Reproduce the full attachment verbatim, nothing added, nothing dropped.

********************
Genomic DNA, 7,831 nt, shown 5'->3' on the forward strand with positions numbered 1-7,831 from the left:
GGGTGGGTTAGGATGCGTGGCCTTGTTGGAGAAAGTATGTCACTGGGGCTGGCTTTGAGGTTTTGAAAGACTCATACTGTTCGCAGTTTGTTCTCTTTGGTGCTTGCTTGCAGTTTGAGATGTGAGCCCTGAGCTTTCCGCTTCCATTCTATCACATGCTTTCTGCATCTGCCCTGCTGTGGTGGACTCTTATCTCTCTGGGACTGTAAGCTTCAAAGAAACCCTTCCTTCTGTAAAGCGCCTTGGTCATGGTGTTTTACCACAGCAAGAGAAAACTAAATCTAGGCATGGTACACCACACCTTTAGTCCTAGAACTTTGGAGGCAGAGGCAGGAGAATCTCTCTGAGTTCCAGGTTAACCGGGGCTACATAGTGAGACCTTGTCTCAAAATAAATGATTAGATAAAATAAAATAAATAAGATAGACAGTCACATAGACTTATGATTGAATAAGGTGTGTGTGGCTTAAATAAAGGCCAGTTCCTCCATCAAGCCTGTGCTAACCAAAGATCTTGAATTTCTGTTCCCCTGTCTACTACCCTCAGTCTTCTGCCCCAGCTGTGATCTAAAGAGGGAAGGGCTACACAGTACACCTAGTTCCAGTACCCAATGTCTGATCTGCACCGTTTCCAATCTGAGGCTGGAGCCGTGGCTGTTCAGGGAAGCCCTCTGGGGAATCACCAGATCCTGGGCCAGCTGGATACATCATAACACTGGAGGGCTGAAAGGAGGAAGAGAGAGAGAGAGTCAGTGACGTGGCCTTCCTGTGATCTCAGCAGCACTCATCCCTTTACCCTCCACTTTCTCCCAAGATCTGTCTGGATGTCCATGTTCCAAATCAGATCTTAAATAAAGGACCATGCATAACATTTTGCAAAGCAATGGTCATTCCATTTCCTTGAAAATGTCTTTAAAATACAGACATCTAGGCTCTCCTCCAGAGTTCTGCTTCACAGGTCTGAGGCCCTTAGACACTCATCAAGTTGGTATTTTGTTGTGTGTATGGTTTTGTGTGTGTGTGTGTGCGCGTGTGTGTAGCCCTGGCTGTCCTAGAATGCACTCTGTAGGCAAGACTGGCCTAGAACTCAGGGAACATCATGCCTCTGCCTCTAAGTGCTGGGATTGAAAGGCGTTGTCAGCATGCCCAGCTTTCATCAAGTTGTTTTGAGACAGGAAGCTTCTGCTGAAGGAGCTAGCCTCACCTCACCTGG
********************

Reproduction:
Genomic DNA, 7,831 nt, shown 5'->3' on the forward strand with positions numbered 1-7,831 from the left:
GGGTGGGTTAGGATGCGTGGCCTTGTTGGAGAAAGTATGTCACTGGGGCTGGCTTTGAGGTTTTGAAAGACTCATACTGTTCGCAGTTTGTTCTCTTTGGTGCTTGCTTGCAGTTTGAGATGTGAGCCCTGAGCTTTCCGCTTCCATTCTATCACATGCTTTCTGCATCTGCCCTGCTGTGGTGGACTCTTATCTCTCTGGGACTGTAAGCTTCAAAGAAACCCTTCCTTCTGTAAAGCGCCTTGGTCATGGTGTTTTACCACAGCAAGAGAAAACTAAATCTAGGCATGGTACACCACACCTTTAGTCCTAGAACTTTGGAGGCAGAGGCAGGAGAATCTCTCTGAGTTCCAGGTTAACCGGGGCTACATAGTGAGACCTTGTCTCAAAATAAATGATTAGATAAAATAAAATAAATAAGATAGACAGTCACATAGACTTATGATTGAATAAGGTGTGTGTGGCTTAAATAAAGGCCAGTTCCTCCATCAAGCCTGTGCTAACCAAAGATCTTGAATTTCTGTTCCCCTGTCTACTACCCTCAGTCTTCTGCCCCAGCTGTGATCTAAAGAGGGAAGGGCTACACAGTACACCTAGTTCCAGTACCCAATGTCTGATCTGCACCGTTTCCAATCTGAGGCTGGAGCCGTGGCTGTTCAGGGAAGCCCTCTGGGGAATCACCAGATCCTGGGCCAGCTGGATACATCATAACACTGGAGGGCTGAAAGGAGGAAGAGAGAGAGAGAGTCAGTGACGTGGCCTTCCTGTGATCTCAGCAGCACTCATCCCTTTACCCTCCACTTTCTCCCAAGATCTGTCTGGATGTCCATGTTCCAAATCAGATCTTAAATAAAGGACCATGCATAACATTTTGCAAAGCAATGGTCATTCCATTTCCTTGAAAATGTCTTTAAAATACAGACATCTAGGCTCTCCTCCAGAGTTCTGCTTCACAGGTCTGAGGCCCTTAGACACTCATCAAGTTGGTATTTTGTTGTGTGTATGGTTTTGTGTGTGTGTGTGTGCGCGTGTGTGTAGCCCTGGCTGTCCTAGAATGCACTCTGTAGGCAAGACTGGCCTAGAACTCAGGGAACATCATGCCTCTGCCTCTAAGTGCTGGGATTGAAAGGCGTTGTCAGCATGCCCAGCTTTCATCAAGTTGTTTTGAGACAGGAAGCTTCTGCTGAAGGAGCTAGCCTCACCTCACCTGG